Black & Gold Scrimmage unveils new Kim English

The senior guard-turned-forward embraced the new role selected by his new coach.

After his team prevailed in the annual men’s basketball Black & Gold scrimmage Friday night, senior Kim English took a stat sheet from a reporter’s hand and sighed when he looked at one category.

English scanned over the column that showed his game-leading 27 points in the game.

“Four turnovers,” he said, grumbling.

It was English’s fourth Black & Gold scrimmage of his career and he had just played his best one. But entering a season in which he looks to bounce back from an underwhelming junior year, English has even higher personal expectations.

Perhaps the attitude not only comes from seeking redemption, but also from the new role he has on the team.

The absence of senior forward Laurence Bowers, who is out for the season with the torn ACL in his left knee, has forced first-year coach Frank Haith to reevaluate his personal in just the first week of practice.

The resolution: start the 6-foot, 6-inch English as a power forward rather than a guard.

“When you look at the position Kimmie’s now playing, he’s going to have chances to get loose because he’s playing that four spot,” Haith said. “Most (of his defenders) won’t play him out on the perimeter like that, which is a tremendous advantage on one end.”

The advantage took form at the scrimmage. English was able to riddle his defender and scored in a variety of ways. He scored whether he was freelancing, carving up the lane, swooping by rebounders or firing from afar. He was 5-of-8 from three-point territory.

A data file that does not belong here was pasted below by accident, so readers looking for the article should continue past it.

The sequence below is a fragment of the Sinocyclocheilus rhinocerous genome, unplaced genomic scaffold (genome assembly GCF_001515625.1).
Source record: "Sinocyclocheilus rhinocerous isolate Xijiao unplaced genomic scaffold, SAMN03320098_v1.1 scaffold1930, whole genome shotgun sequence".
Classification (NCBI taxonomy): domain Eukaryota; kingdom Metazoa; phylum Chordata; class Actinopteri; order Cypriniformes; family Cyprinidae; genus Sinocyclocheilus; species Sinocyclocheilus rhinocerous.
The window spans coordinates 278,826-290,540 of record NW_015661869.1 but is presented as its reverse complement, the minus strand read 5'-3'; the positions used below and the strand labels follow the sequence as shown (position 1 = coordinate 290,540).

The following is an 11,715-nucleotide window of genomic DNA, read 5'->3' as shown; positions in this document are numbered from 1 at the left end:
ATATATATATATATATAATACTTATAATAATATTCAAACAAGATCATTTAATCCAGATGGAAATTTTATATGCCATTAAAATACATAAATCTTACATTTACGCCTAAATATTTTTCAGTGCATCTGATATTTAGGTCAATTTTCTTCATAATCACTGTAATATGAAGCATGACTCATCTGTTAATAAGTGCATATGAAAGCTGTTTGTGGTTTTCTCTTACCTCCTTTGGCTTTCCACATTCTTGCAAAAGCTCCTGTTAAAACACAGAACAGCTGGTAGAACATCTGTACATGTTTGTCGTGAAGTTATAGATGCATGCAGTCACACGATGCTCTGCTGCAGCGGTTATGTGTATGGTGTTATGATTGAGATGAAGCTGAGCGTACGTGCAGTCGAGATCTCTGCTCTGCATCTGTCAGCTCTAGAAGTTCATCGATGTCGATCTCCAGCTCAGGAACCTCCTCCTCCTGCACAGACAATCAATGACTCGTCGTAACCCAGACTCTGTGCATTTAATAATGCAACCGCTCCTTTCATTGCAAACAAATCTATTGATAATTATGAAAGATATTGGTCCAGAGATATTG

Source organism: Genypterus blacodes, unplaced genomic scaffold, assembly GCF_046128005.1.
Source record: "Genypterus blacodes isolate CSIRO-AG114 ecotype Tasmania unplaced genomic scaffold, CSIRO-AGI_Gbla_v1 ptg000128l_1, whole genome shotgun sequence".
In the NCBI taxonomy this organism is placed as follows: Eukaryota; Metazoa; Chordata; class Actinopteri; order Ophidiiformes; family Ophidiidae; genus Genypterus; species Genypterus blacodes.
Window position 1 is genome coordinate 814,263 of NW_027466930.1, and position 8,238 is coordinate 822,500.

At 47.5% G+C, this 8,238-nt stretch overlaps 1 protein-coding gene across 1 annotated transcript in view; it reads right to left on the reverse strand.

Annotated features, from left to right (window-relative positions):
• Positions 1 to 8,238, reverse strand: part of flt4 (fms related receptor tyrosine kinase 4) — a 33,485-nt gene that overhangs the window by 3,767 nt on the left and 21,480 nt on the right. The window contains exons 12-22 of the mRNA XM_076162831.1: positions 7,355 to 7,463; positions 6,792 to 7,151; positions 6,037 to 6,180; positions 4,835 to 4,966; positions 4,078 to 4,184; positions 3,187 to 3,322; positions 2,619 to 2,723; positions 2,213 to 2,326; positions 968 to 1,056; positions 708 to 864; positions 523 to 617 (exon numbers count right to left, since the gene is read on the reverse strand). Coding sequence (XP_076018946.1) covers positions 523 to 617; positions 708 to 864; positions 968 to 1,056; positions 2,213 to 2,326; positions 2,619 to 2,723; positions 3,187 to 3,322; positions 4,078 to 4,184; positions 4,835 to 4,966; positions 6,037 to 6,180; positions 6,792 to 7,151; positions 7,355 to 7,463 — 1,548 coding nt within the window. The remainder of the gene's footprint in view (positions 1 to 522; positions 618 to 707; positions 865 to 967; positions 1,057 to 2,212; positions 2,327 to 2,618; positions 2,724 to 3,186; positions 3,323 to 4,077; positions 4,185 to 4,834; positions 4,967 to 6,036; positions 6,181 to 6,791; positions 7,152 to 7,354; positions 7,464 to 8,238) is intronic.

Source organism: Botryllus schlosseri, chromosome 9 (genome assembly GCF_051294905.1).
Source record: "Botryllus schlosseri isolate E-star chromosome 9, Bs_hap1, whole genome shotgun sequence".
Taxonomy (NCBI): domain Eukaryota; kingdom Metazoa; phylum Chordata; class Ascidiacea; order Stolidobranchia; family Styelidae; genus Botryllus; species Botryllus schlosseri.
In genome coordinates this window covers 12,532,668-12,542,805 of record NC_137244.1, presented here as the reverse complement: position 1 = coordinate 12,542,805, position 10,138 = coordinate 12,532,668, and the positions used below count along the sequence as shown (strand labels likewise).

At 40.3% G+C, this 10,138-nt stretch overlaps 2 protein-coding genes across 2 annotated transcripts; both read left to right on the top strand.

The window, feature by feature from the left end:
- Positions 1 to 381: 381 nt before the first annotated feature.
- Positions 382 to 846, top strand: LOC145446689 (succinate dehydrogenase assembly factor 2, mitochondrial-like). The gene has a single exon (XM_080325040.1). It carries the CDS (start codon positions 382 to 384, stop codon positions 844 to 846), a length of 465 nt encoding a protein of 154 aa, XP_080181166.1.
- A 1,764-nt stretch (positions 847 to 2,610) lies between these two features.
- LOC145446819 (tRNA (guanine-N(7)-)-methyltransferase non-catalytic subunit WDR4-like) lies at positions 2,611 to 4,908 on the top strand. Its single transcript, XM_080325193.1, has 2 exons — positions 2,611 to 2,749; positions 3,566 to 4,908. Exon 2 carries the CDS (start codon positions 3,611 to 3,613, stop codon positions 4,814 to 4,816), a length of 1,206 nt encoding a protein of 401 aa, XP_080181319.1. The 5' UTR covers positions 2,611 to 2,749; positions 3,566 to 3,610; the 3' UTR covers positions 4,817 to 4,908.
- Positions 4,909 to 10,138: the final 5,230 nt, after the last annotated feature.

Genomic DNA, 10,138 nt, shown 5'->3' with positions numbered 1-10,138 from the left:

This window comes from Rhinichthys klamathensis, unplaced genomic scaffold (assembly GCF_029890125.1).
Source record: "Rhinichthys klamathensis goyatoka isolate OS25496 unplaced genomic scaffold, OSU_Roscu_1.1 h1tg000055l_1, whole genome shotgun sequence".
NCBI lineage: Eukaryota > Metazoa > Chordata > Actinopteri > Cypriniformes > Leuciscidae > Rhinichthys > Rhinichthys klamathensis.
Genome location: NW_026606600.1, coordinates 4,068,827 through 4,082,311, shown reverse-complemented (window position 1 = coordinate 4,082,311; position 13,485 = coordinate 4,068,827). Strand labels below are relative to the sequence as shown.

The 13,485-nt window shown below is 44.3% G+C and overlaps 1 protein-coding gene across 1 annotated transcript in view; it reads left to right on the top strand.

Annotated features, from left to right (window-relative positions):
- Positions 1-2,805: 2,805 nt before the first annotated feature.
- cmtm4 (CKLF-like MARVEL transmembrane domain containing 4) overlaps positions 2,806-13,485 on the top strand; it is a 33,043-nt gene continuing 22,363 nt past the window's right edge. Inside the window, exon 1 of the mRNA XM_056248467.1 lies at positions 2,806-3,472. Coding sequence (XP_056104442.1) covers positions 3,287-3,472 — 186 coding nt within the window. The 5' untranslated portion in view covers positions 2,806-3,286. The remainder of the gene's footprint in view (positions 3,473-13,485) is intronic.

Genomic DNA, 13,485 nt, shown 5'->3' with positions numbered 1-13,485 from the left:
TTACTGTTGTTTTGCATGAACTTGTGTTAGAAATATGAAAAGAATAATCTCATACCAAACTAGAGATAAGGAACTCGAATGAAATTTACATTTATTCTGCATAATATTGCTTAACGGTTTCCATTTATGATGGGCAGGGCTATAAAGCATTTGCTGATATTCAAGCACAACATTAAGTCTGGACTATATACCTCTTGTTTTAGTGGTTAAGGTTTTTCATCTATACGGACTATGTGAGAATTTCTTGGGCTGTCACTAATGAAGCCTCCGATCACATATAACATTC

“Having the floor spread like that hopefully will play to my advantage,” English said.

Both English and Haith noted that the offense’s change of scenery could also play to the advantage of senior forward Ricardo Ratliffe, a teammate of English’s in the scrimmage who appeared comfortable commanding the post for himself while scoring 20 points.

If the scrimmage featured an MVP award, it would have gone to English. But the senior just couldn’t ignore the stats sheet.

“I have to do a better job of boxing out and getting more than five or six offensive rebounds,” he said.

The Gold squad corralled 16 offensive rebounds, compared to English and the Black team’s five.

“We (have) to rebound the ball,” Haith said. “That’s where we got to have our improvement if we play that way offensively with Kimmie at the four.”

Senior guard Marcus Denmon, a Preseason All-Big 12 selection, played alongside English in a black jersey. He added 16 points and five assist and said he was confident in operating the new-look offense.

“Kimmie played great,” Denmon said. “We knew that moving him to that spot would really give us that advantage on the offensive end. I’ve been playing with him for a while now. There’s no four-man that can guard Kimmie in this league. I mean, I say that humbly, but I really feel that way.”

Guarding English in practice is junior Earnest Ross, a bulky 6-foot 5-inch, 222-pound transfer from Auburn. English said that having “a guy like an NFL linebacker” defend him in practice has been beneficial.

Perhaps fans at Mizzou Arena were introduced best to the transformed English when he rose above to swat a floater from Ross. It was emphatic and as the student section let out its cheers, English turned and gave a salute.

“I’m just having fun, man,” he said after the game. “I’m just having fun. That’s about it.”

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